A Bring-to-Jesus Life | Classics Series
[7 MIN READ]
The following blog is the newest installment in our Classics Series, where we revisit posts from days gone by. This blog was originally posted in June of 2019.
You may have heard the expression of someone having a “come-to-Jesus” moment. It’s the idea of having a pivotal life encounter or serious revelation. Well, the truest “come-to-Jesus” moment for any person is when they actually come to Jesus once and for all in saving faith and true repentance. It’s the moment of your yielding—your conversion. Jesus wins. Everything changes.
That’s all good. But it doesn’t stop there. One who has come to Jesus for salvation keeps on coming back. We realize that while God preserves his elect, they must persevere in ongoing belief in him, rejection of their own sin and growth in grace.
"One who has come to Jesus for salvation keeps on coming back."
But, this new come-to-Jesus life brings with it a command and a nature. The command is plain especially throughout the New Testament (NT) of going and making disciples of all peoples. The nature is the new instinct to want others to know, too. Admittedly, many of us don’t feel this new instinct comes all that naturally. Some of us just need to repent of our attitudes towards non-Christians. Whether we realize it or not, the wiring to tell others about Christ is there, and that’s why the commands and our church community are there— to nurture our development of this spiritual responsibility to personally proclaim the Gospel in all our spheres of life.
Two episodes in John’s Gospel show us that a come-to-Jesus life has a bring-to-Jesus verve.
First, there is Andrew (John 1). He’s the lesser-known disciple of Jesus who was also Simon Peter’s brother. In fact, Andrew had been a disciple of John the Baptizer. But, the Baptizer introduced him to “the Lamb of God.” So, Andrew changed rabbis. Like an eager student, Andrew wanted to follow Jesus everywhere. Then, it says, Andrew “first found his own brother Simon and told him, ‘We’ve found the Messiah’ (which means Christ). Andrew brought Simon to Jesus…” And the rest is history (as they say) because Jesus changed Simon’s name to Cephas (or Peter) who became the leader among the twelve apostles.
The story simply shows us that evangelism is simply about bringing people to Jesus. Period. Then, you let Jesus do the rest. The other takeaway from this story is “start close.” Start with your family, your fishing or workout partners, etc. In Andrew’s case, he started with family. That’s a natural place to start. It doesn't mean it’ll be easy, but it is “low-hanging fruit.”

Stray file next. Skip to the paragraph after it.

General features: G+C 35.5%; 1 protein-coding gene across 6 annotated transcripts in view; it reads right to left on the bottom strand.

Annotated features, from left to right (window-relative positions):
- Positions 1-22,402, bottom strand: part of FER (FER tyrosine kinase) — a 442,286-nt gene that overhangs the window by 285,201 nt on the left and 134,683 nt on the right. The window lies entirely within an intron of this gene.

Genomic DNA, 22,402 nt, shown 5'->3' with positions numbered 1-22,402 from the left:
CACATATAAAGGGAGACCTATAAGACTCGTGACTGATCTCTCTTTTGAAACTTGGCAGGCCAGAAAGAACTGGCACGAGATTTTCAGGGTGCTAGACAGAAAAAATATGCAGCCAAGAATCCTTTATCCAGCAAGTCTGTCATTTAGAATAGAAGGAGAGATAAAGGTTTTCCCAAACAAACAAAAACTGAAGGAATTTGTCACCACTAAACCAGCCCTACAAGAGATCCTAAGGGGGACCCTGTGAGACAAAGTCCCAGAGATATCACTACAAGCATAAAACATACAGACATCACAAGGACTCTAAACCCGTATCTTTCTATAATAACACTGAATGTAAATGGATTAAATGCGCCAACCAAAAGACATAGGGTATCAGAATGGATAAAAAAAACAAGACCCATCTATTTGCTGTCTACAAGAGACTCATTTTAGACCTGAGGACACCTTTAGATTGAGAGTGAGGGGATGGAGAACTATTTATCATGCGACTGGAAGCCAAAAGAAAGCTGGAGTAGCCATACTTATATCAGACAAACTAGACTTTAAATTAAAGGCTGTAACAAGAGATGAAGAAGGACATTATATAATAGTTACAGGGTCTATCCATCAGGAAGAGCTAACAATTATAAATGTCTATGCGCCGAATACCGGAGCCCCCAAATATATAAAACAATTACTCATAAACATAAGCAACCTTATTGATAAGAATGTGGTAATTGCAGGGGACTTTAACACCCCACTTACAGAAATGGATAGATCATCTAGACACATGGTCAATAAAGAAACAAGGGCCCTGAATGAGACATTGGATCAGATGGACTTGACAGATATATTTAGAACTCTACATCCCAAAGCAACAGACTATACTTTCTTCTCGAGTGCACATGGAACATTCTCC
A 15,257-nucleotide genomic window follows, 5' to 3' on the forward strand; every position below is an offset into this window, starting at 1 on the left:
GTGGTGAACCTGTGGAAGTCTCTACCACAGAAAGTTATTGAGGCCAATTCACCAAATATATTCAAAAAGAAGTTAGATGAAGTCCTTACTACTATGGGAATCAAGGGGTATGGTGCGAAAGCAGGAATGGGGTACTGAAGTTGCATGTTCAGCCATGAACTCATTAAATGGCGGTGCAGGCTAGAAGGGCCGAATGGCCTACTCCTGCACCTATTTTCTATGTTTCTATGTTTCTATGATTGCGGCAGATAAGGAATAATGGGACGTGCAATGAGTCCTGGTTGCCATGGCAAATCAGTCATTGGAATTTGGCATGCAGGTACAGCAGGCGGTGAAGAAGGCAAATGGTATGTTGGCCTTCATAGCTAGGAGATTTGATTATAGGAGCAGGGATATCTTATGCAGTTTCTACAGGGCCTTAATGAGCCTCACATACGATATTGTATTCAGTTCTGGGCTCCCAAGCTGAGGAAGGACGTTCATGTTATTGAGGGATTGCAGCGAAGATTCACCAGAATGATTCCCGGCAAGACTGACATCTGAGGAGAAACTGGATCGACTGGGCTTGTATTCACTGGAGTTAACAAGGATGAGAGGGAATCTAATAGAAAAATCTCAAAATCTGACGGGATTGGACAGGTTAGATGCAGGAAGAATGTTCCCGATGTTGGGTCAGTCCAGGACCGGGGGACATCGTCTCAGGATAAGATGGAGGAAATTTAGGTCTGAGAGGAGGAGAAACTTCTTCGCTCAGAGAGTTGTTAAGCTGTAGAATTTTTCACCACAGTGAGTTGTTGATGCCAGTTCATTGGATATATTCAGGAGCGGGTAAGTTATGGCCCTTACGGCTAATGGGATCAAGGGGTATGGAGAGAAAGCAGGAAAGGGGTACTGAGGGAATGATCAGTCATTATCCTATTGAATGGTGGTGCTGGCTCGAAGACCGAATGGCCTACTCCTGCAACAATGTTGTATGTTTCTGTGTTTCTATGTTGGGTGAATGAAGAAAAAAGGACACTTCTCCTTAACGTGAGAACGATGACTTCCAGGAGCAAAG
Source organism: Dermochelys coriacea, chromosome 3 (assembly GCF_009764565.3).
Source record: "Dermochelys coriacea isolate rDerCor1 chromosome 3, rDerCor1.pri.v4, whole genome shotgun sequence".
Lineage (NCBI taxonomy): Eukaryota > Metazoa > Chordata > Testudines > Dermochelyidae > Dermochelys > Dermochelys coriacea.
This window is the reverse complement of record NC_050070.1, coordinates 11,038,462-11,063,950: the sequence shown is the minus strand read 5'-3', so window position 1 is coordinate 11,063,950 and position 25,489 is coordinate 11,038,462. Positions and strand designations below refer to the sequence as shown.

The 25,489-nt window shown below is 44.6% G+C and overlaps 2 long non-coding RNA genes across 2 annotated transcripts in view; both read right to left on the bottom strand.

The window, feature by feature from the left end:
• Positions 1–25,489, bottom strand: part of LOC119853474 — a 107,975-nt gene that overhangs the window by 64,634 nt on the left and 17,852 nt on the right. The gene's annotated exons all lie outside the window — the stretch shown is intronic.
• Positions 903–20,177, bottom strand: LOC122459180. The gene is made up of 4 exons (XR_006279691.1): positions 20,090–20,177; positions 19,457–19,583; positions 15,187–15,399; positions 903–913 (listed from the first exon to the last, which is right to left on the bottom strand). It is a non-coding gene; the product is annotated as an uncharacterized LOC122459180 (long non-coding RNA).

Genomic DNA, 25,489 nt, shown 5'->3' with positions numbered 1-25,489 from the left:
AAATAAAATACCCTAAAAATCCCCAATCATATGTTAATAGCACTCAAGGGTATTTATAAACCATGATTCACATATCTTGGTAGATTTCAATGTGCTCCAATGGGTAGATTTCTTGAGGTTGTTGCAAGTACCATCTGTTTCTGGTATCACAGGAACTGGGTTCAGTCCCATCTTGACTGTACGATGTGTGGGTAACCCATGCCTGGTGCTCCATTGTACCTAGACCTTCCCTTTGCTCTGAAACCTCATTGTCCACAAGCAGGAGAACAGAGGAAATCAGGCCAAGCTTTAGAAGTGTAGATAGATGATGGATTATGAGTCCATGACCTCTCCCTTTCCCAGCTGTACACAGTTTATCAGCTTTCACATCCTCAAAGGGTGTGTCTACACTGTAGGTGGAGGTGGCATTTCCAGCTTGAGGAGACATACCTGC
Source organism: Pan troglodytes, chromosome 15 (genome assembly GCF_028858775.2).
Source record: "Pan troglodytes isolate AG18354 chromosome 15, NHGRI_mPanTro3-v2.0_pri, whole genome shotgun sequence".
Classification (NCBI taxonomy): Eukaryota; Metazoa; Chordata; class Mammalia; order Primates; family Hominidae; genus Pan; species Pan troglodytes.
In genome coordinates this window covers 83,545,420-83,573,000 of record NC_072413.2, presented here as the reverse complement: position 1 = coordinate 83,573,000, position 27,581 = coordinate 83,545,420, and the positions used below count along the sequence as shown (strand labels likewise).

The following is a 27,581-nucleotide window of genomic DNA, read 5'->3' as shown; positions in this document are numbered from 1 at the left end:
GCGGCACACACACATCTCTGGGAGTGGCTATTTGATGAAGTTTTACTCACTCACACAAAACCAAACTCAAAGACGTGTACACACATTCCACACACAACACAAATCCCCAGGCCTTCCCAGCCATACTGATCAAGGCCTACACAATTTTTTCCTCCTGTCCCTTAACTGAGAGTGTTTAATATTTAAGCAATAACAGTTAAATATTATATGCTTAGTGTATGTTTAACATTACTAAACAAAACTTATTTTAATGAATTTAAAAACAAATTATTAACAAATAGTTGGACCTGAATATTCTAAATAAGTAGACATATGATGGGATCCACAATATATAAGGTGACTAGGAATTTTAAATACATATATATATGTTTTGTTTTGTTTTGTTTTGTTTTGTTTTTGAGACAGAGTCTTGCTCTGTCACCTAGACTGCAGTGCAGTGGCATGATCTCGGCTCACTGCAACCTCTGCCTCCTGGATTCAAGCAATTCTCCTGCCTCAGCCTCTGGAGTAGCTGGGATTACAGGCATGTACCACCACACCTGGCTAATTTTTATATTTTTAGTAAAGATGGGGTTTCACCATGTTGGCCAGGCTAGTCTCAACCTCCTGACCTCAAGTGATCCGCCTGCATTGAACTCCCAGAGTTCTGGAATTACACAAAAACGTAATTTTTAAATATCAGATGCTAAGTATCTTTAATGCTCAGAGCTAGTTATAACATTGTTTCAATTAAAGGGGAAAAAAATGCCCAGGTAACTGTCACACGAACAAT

“Don’t Believe Me…!”
The second episode is in John 4 and features a character I’ll call “Tana” (not her real name). She’s better known as the “woman at the well” (John 4). Jews didn’t normally associate with Samaritans. And, it was a double whammy in that Jesus, a Jewish man, was engaging a Samaritan woman. For the woman, this was a most fascinating encounter. Jesus read this lady’s mail that day. So blown away was Tana by the possibility that she very well was meeting Messiah that she went back to town without her water jug (the very reason why she came to the well in the first place).
I can imagine her family or neighbors looked at her incredulously wondering where the water was. John records (4:29) her revelation: “Come, see a man who told me everything I ever did. Could this be the Messiah?’” They believed her because it says that “they left town and made their way to him.” She must have had some pull with the people (even though her marital history was broken, 4:17-18).
What happened when those Samaritan townspeople got to Jesus? They believed (4:39). And here’s the kicker John tells us: “because of what the woman said when she testified.” How utterly encouraging is that for us who hobble along trying to bring people to Jesus! She was the reason they, too, became believers.
Or… was she?
The story ends with a twist that almost sounds like back-handed gratitude. After inviting Jesus to stay with them (which he did for 2 days), many more believed. “Then they told the woman, ‘We no longer believe because of what you said, since we have heard for ourselves and know that this really is the Savior of the world.” [emphasis added]
"True saving faith doesn’t rest in the powers and potential of the concerned Christian who shares the Gospel. It ultimately rests in the Savior of the world."
Wow. That is actually evangelism at its best. Evangelism is a means to the end. It’s a necessary scaffolding that’s meant to come down with every true come-to-Jesus encounter. The end of our efforts to share the Gospel with our friends and loved ones is that they don’t merely take our word for it but that they simply take God at his Word. True saving faith doesn’t rest in the powers and potential of the concerned Christian who shares the Gospel. It ultimately rests in the Savior of the world. And Jesus the Savior, said later in John 6:37: “All that the Father gives me will come to me, and whoever comes to me I will never cast out.” Now, that's a word worth taking.